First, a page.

lovin’ on mr. brown (who’s got a lovely daughter)

“Direct yourself to greatness. Answer your calls. Answer to yourself.” ~ Warren Brown, founder and owner of CakeLove

Far be it from me to seek out certain cupcakes just because the baker happens to be extremely dishy  fair of face. *cough*

I’m all about serious research, focus, eyes on the product, heart in the food. Remember Bakeshop owner Justin Stegall? I only found out how cute he was after the fact (and six divine cupcakes). While I love researching the backstories of all these bakers, in the end, it’s supposed to be about the cupcakes. Right?


I didn’t know anything about CakeLove’s Warren Brown before embarking on these Cupcake Capers back in March. I had not seen him on Food Network’s Sugar Rush (2005-2007), nor did I know about his popular cookbook, CakeLove (2008). I actually learned about Mr. Brown because of the recent Washingtonian Cupcake Cup (Georgetown Cupcake took top honors yet again).

It turns out our Mr. Brown has quite a fascinating story. A graduate of Brown University (history major) and George Washington University, where he earned his law degree and Master’s in Public Health, he gave up law in 2000 to pursue his true passion — baking! He opened a little bakery on U Street downtown, and now, eight years later, he’s built a mini bakery empire with seven locations in the D.C. area and Baltimore. Quite an accomplishment for this self-taught baker-turned-inspirational-entrepreneur, who had the foresight, smarts, and guts to capitalize on our boundless love for all things cake, as well as the reverence, nostalgia, giddiness, and fantasy that goes with it.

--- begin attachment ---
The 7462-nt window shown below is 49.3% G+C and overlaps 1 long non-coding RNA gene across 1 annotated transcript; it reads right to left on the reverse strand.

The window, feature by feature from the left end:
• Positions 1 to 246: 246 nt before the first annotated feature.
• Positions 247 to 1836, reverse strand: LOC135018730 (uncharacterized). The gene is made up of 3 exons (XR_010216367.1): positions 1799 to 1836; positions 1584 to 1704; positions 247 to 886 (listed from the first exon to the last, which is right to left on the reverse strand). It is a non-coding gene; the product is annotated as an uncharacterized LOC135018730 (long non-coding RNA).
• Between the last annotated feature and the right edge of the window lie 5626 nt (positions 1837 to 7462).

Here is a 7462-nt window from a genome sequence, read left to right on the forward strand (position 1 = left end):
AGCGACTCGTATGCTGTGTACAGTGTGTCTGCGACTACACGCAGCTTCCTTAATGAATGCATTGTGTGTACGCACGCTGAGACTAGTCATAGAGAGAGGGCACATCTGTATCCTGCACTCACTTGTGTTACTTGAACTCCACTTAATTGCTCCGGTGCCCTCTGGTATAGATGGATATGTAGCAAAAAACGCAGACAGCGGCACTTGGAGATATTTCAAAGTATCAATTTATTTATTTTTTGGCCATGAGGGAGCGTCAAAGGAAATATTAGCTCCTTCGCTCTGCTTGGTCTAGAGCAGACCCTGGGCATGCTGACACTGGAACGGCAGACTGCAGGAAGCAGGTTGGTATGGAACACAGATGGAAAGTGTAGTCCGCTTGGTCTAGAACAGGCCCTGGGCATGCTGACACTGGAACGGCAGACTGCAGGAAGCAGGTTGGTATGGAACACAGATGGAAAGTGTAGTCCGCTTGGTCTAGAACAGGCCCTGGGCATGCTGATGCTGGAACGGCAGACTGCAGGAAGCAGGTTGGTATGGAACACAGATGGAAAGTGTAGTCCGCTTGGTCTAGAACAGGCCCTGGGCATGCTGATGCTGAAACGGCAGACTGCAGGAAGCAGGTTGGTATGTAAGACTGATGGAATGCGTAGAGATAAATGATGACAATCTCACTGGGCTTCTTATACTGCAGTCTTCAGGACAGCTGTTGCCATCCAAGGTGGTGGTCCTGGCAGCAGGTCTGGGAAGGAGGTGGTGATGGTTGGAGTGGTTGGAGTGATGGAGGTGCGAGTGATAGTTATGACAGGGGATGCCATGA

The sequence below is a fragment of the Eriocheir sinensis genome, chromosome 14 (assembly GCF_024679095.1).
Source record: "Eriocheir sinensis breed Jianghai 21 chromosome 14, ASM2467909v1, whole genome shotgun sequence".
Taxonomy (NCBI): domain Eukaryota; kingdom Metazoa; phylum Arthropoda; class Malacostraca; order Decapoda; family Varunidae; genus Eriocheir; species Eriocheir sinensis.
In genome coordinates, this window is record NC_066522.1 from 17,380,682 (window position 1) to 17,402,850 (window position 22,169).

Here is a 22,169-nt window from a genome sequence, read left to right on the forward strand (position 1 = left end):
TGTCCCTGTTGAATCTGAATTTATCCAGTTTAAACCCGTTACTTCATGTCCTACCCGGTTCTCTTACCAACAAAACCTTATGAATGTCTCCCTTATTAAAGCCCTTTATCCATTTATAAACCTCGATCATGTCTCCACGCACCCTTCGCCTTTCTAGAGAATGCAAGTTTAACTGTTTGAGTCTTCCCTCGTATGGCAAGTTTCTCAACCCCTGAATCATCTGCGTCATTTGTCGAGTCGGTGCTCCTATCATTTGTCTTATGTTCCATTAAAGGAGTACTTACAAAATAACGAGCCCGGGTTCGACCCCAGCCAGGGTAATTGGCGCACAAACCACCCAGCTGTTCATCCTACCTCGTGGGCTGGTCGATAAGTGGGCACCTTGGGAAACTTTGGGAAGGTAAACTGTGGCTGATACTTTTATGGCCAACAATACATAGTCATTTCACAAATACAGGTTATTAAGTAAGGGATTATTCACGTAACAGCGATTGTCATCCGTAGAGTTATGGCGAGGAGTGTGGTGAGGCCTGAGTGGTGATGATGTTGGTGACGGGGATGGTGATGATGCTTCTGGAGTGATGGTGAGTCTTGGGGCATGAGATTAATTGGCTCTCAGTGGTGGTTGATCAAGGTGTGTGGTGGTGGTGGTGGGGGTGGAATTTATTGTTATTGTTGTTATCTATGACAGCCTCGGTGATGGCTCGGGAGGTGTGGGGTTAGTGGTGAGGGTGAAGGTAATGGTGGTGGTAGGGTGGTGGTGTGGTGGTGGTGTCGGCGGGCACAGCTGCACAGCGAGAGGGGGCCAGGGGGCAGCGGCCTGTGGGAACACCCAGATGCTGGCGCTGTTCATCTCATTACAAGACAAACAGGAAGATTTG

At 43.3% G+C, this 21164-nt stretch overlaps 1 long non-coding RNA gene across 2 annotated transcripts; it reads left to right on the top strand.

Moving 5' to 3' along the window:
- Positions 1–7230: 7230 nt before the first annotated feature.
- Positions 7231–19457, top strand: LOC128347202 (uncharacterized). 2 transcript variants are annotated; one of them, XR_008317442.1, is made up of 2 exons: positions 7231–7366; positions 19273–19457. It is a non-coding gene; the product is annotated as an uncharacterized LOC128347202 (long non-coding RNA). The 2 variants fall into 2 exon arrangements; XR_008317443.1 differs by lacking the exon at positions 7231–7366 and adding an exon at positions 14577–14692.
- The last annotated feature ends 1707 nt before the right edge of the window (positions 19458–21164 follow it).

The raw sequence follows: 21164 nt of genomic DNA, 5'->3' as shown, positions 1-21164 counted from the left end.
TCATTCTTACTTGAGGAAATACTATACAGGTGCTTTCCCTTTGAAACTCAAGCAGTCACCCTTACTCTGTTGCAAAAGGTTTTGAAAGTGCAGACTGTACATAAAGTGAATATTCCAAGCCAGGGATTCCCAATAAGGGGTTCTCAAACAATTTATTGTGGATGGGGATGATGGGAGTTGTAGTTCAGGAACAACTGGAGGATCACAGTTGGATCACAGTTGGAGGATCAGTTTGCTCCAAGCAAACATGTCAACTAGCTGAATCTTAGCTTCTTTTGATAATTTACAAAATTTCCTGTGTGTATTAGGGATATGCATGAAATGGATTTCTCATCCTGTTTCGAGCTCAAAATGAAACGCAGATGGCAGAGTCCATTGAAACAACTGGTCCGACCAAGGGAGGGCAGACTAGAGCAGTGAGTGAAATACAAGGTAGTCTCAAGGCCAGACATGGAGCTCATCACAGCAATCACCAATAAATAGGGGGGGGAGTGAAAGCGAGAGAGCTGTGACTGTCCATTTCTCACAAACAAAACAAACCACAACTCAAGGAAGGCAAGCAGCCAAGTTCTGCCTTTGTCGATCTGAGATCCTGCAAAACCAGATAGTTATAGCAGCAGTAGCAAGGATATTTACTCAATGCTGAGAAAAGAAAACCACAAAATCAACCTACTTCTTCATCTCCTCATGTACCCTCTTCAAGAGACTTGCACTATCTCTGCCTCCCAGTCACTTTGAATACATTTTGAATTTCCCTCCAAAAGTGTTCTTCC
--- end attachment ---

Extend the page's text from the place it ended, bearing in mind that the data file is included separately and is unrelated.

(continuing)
Cornelius loves the cut-out of the U.S. map on the front cover.

When I heard Warren was doing a booksigning for his second book, United Cakes of America (Stewart, Tabori & Chang, 2010) at Barnes & Noble a few days ago, I zipped right on over. Had to see him. Had to tap into his magic. Lots of other people fantasize about opening a bakery. How and why did he succeed on such a grand scale?

In short — charm, charisma, genius business sense, natural leadership skills, genuine love for and dedication to the art and science of baking, acute understanding of what people want and need, expansive thinking, solid work ethic, herculean stores of energy, a killer smile, and those dang cute dreadlocks. This guy has got the chops and is tuned in big time.